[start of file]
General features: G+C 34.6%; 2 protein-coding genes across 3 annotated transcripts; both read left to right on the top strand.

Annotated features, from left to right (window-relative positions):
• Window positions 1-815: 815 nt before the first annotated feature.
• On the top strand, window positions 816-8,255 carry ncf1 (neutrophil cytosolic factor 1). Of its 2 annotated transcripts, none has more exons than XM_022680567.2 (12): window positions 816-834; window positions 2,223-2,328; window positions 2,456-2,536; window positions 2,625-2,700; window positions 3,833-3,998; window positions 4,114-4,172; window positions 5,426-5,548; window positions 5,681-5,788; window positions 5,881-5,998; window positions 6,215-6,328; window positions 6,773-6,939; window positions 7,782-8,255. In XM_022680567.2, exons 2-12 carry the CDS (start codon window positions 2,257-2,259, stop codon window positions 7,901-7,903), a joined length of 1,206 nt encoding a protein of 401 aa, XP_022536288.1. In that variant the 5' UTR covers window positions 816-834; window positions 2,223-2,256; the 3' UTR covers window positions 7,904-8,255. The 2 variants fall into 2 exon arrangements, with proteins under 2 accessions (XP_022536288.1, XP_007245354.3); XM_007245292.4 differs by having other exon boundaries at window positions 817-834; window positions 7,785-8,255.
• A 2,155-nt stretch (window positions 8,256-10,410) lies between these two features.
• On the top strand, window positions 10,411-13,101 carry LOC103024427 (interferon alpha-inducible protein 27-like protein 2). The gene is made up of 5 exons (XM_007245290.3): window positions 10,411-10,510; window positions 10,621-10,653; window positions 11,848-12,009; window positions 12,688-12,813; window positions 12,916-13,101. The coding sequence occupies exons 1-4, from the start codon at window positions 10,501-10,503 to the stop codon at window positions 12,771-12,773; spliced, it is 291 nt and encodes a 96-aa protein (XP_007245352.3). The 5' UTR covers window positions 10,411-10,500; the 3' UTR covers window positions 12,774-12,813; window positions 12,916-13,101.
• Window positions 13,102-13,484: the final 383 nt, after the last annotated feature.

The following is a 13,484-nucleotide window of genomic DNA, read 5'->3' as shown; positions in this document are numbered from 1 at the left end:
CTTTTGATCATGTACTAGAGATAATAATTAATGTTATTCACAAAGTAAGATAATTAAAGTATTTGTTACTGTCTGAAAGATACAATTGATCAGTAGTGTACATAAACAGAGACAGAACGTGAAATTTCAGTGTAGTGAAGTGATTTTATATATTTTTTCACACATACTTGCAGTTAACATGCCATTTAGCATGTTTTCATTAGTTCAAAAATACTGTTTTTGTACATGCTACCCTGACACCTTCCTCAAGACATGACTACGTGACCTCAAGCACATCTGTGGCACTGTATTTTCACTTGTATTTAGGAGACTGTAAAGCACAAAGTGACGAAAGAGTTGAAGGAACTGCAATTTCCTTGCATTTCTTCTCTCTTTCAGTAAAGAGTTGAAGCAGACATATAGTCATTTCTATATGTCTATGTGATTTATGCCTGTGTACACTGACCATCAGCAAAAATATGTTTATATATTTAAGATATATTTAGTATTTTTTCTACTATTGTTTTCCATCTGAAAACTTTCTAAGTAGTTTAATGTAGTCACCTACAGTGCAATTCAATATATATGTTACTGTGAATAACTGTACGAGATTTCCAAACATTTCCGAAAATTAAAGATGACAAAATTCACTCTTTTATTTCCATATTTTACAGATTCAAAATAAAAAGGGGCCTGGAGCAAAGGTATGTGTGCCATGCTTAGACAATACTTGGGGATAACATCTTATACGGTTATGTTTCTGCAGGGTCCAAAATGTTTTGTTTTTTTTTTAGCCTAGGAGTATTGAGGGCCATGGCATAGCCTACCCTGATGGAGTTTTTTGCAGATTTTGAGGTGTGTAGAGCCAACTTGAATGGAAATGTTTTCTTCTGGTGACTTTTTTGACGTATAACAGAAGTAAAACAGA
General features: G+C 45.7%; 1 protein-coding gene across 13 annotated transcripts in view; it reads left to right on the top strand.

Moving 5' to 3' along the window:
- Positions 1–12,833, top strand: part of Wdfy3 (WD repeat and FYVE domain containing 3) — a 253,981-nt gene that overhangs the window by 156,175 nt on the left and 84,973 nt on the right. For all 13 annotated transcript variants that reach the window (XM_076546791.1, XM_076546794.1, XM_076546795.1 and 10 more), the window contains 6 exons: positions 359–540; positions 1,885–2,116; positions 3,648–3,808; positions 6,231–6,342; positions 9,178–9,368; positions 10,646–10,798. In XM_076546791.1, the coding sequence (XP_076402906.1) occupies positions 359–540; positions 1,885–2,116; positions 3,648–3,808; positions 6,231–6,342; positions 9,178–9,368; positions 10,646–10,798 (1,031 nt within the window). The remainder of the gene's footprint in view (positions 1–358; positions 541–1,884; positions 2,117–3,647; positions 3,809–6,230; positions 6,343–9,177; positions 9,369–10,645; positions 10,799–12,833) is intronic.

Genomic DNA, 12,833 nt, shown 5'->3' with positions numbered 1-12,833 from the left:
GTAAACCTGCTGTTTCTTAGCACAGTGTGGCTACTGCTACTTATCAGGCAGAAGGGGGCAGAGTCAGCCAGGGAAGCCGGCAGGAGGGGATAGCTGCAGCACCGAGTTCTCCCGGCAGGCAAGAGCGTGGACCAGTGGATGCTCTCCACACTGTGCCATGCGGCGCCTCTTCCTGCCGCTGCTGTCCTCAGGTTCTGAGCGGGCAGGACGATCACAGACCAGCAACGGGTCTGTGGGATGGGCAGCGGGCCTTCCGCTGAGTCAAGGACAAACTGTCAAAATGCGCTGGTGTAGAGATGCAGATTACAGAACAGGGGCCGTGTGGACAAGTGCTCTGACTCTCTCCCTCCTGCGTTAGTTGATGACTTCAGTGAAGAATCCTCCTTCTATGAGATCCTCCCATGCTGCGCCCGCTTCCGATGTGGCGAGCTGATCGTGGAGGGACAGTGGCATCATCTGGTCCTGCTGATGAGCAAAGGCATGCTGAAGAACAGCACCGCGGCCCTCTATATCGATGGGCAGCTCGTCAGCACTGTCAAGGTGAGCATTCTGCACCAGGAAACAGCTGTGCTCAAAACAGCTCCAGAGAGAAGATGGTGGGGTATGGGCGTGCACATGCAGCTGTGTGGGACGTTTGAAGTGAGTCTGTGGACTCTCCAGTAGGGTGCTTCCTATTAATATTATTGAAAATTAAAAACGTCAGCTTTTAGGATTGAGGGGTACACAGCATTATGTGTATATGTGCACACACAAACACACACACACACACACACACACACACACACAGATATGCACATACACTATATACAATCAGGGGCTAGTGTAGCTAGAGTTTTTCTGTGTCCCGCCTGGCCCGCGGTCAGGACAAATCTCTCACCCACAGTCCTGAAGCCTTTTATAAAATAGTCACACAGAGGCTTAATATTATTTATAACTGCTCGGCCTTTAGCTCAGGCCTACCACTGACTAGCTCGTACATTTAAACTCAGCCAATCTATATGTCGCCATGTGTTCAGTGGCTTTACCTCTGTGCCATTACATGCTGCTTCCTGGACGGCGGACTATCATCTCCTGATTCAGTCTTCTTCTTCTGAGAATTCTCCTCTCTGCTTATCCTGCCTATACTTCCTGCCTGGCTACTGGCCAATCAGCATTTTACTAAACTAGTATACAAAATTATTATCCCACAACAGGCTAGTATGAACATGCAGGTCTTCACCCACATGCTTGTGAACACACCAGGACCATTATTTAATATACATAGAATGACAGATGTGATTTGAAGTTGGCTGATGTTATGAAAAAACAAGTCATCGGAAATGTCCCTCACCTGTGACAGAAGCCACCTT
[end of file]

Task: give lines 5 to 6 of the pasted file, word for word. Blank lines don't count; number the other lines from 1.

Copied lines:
• A 2,155-nt stretch (window positions 8,256-10,410) lies between these two features.
• On the top strand, window positions 10,411-13,101 carry LOC103024427 (interferon alpha-inducible protein 27-like protein 2). The gene is made up of 5 exons (XM_007245290.3): window positions 10,411-10,510; window positions 10,621-10,653; window positions 11,848-12,009; window positions 12,688-12,813; window positions 12,916-13,101. The coding sequence occupies exons 1-4, from the start codon at window positions 10,501-10,503 to the stop codon at window positions 12,771-12,773; spliced, it is 291 nt and encodes a 96-aa protein (XP_007245352.3). The 5' UTR covers window positions 10,411-10,500; the 3' UTR covers window positions 12,774-12,813; window positions 12,916-13,101.